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Filling Vacancy on Freeholder Board

On Wednesday September 5th the Mercer County Democratic Committee held a convention and selected Nina Melker from among seven candidates to fill the unexpired term of Freeholder Anthony Verrelli on the Board of Freeholders. Verrelli (Hopewell) stepped down from the seven-member Freehold Board when selected as the Party's replacement to fill the unexpired Assembly term of Reed Guscioria who was elected Mayor of Trenton on June 12th of this year.

The impressive and diverse candidate pool included: Roberto Hernandez, Kamal Khanna, Lance Lopez, Nina Melker, Sasa Olessi Montana, Michael Powers, and Joseph Zalescik. Unfortunately, two other excellent candidates, Jennifer Keyes-Maloney and Tennille McCoy, withdrew from the race when the Governor's Office urged them not to run because of potential conflicts between their position in state government and serving as a Freeholder. This action was unexpected since various current Freeholders hold positions in state government.

Back in March of 2016, I wrote a column entitled "What it Takes to be a freeholder" in which I outlined various criteria that the party should consider in picking Tony Carabelli's replacement (which was Anthony Verrelli). They included: (1) understanding the various levels of government and where funding for each level comes from, (2) demonstrating a long-term commitment to community service, (3) having a job that affords time to be a freeholder, (4) possessing the intelligence and vision for the role, (5) having the fortitude to buck the system/party when necessary, (6) understanding the interplay between urban/suburban issues and (7) possessing an understanding of the interplay between politics and policy.

The candidate selected, Nina Melker, appears to meet the role requirements. Nina carries herself in a thoughtful manner and is able to walk the fine line between being a loyal Democratic and not being overly partisan. She has extensive banking experience and a ubiquitous record of community service ranging from serving as Director of Robert Wood Johnson University Hospital at Hamilton, President of the Hamilton Education Foundation, Treasurer of the Hamilton Area YMCA, member and former Chair of Mercer County Community College Foundation Board, Board Member of the Boys & Girls Club of Trenton and Chair of the East Windsor chapter of the Mercer County Chamber of Commerce. She is also the recipient of various awards including Volunteer of the Year for the Mercer County American Heart Association and Community Compassion Award by Contact of Mercer County.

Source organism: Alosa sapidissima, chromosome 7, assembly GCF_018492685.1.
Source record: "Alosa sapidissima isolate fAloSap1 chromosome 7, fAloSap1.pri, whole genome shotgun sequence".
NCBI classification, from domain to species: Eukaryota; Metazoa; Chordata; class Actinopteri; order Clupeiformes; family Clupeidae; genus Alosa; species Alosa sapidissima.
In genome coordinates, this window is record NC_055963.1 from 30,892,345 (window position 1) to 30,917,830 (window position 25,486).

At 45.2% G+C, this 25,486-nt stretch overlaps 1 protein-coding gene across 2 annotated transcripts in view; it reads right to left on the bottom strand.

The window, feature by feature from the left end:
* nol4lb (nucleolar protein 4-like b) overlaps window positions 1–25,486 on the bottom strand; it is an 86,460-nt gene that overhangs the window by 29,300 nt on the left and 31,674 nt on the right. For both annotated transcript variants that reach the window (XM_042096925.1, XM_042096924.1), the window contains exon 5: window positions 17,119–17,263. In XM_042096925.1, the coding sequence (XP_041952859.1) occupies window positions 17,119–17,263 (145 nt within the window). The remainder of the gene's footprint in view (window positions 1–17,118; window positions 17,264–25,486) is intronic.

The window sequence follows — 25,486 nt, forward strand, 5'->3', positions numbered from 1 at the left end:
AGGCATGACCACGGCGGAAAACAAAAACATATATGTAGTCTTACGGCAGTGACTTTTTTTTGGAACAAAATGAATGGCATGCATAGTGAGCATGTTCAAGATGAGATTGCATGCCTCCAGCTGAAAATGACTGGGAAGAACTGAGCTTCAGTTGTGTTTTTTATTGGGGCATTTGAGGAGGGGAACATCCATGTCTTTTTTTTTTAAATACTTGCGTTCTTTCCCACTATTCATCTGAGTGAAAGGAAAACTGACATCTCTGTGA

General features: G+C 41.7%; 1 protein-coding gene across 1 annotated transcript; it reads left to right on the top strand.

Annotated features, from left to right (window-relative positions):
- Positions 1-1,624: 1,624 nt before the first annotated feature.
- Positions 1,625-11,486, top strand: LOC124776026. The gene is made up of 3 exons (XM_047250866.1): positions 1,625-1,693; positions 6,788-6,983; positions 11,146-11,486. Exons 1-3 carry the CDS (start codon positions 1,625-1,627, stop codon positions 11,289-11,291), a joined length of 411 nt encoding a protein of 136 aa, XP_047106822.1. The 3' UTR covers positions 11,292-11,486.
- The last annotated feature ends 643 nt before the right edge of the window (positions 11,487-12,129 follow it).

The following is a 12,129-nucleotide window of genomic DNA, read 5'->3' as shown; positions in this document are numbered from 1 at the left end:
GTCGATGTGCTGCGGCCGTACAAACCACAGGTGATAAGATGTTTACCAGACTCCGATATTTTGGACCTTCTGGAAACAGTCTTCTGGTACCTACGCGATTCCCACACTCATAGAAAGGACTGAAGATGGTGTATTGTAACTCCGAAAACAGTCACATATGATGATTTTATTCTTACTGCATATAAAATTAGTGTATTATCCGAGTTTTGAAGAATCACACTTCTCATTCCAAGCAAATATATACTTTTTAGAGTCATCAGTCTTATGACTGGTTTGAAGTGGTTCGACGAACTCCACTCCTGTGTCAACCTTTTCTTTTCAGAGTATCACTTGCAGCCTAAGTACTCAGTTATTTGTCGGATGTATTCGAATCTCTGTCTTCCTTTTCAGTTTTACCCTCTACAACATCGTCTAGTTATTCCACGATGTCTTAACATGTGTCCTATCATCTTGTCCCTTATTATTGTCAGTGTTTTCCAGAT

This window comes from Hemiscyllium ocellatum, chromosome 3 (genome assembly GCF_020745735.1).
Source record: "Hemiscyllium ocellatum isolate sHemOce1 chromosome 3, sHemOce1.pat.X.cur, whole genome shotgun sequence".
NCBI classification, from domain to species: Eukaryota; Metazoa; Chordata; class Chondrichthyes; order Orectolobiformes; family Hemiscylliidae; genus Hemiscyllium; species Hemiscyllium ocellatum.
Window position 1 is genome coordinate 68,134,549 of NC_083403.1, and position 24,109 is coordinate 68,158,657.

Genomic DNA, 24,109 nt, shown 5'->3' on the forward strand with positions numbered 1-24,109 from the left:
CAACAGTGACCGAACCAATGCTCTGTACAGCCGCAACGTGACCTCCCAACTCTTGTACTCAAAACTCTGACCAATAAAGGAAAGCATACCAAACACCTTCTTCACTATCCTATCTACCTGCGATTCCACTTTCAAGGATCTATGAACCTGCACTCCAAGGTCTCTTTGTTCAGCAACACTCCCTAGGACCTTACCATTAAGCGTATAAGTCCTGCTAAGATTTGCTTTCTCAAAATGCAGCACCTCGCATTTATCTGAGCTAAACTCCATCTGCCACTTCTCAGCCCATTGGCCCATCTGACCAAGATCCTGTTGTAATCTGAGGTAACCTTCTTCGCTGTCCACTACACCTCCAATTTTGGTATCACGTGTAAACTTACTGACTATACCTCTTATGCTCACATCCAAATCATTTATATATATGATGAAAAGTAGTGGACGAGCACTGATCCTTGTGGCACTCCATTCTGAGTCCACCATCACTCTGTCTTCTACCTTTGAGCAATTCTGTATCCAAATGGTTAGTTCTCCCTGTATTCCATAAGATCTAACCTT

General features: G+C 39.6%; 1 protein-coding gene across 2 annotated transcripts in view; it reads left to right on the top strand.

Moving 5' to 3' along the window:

Nina's selection did not address a concern I mentioned in my column, "While I do not feel there should be a litmus test for any political office, I think both political parties should aggressively seek out Hispanic and Asians who have the attributes set forth above to run for county-wide office in the near future." The very strong showing by Lance Lopez (he received 119 votes to 137 for Melker in the third round of voting) and the strong showing by newcomer Sasa Olessi Montana (making it to the second round) is a further indication that the time has come for a qualified Latino to be on the Democratic Party ticket for a legislative role.

The current six members of the Freeholder Board are: Ann Cannon (East Windsor), John Cimino (Hamilton), Pat Colovito (Lawrenceville), Sam Frisbee (Trenton), Andrew Koontz (Princeton), and Lucyelle Walters (Ewing). Nina Melker is from Hamilton Township.

Nina's selection failed to address an issue that has plagued the Freeholder Board for a long time - a lack of geographic diversity. Two of Mercer County's fastest growing communities, West Windsor and Robbinsville, have lacked representation on the Board of Freeholders during the bulk of the forty-five years I have resided in Mercer County (they have 11% of the county's population). West Windsor has not had a representative since the 1990s and Robbinsville has not had a representative. One reason that these communities have not been represented in recent years is because both of these towns have strong Republican Parties and Republican Mayors (West Windsor municipal elections are supposed to be nonpartisan, but this is in name only).

The ethnic and geographic imbalance on the Freeholder Board might be mitigated to some extent, if all local Democratic Committees mirrored the action taken at this year's convention by the Lawrenceville Democratic Committee of not endorsing any candidate. This was done because there were two candidates from the township seeking the Freeholder seat). Banning block voting might encourage a little more scrutiny of individual candidates.

Mayor Janice Mironov, the chair of the Mercer County Democratic Party, feels that "while geographic diversity is good and should be a consideration, it should not trump qualifications when it comes to candidate selection. The party should rely on merit-based decision making when it comes to picking candidates. The key criteria should be whether the candidate has relevant experience, competent decision-making skills, admirable personal qualities and has participation in the support of the party organization." Further, she suggested that the Democratic Party "needs to create a bench of highly qualified potential candidates in all municipalities and promote these folks county-wide."

Many years ago I was the Democratic Party's candidate for Freeholder from West Windsor. I was able to capture the nomination because I developed strong ties with individual committee men and woman from throughout the county. Candidates on the bench should keep this in mind.